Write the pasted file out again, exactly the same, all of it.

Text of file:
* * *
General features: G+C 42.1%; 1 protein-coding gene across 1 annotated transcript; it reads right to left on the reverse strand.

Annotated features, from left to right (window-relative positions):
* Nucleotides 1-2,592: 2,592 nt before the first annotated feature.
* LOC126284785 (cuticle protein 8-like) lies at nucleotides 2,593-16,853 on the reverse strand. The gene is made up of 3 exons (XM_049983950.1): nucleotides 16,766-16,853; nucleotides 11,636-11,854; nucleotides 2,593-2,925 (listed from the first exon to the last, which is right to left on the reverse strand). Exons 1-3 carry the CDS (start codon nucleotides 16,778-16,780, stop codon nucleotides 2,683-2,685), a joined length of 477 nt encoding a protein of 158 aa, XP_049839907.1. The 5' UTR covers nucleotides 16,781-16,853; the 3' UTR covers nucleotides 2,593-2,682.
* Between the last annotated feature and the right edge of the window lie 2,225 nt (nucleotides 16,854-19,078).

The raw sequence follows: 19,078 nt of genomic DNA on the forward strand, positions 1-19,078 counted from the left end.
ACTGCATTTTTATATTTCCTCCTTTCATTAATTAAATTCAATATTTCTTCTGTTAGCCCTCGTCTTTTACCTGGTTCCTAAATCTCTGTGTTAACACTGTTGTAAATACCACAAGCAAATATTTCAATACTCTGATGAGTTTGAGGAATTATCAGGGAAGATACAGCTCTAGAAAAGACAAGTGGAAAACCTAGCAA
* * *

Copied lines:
General features: G+C 42.1%; 1 protein-coding gene across 1 annotated transcript; it reads right to left on the reverse strand.

Annotated features, from left to right (window-relative positions):
* Nucleotides 1-2,592: 2,592 nt before the first annotated feature.
* LOC126284785 (cuticle protein 8-like) lies at nucleotides 2,593-16,853 on the reverse strand. The gene is made up of 3 exons (XM_049983950.1): nucleotides 16,766-16,853; nucleotides 11,636-11,854; nucleotides 2,593-2,925 (listed from the first exon to the last, which is right to left on the reverse strand). Exons 1-3 carry the CDS (start codon nucleotides 16,778-16,780, stop codon nucleotides 2,683-2,685), a joined length of 477 nt encoding a protein of 158 aa, XP_049839907.1. The 5' UTR covers nucleotides 16,781-16,853; the 3' UTR covers nucleotides 2,593-2,682.
* Between the last annotated feature and the right edge of the window lie 2,225 nt (nucleotides 16,854-19,078).

The raw sequence follows: 19,078 nt of genomic DNA on the forward strand, positions 1-19,078 counted from the left end.
ACTGCATTTTTATATTTCCTCCTTTCATTAATTAAATTCAATATTTCTTCTGTTAGCCCTCGTCTTTTACCTGGTTCCTAAATCTCTGTGTTAACACTGTTGTAAATACCACAAGCAAATATTTCAATACTCTGATGAGTTTGAGGAATTATCAGGGAAGATACAGCTCTAGAAAAGACAAGTGGAAAACCTAGCAA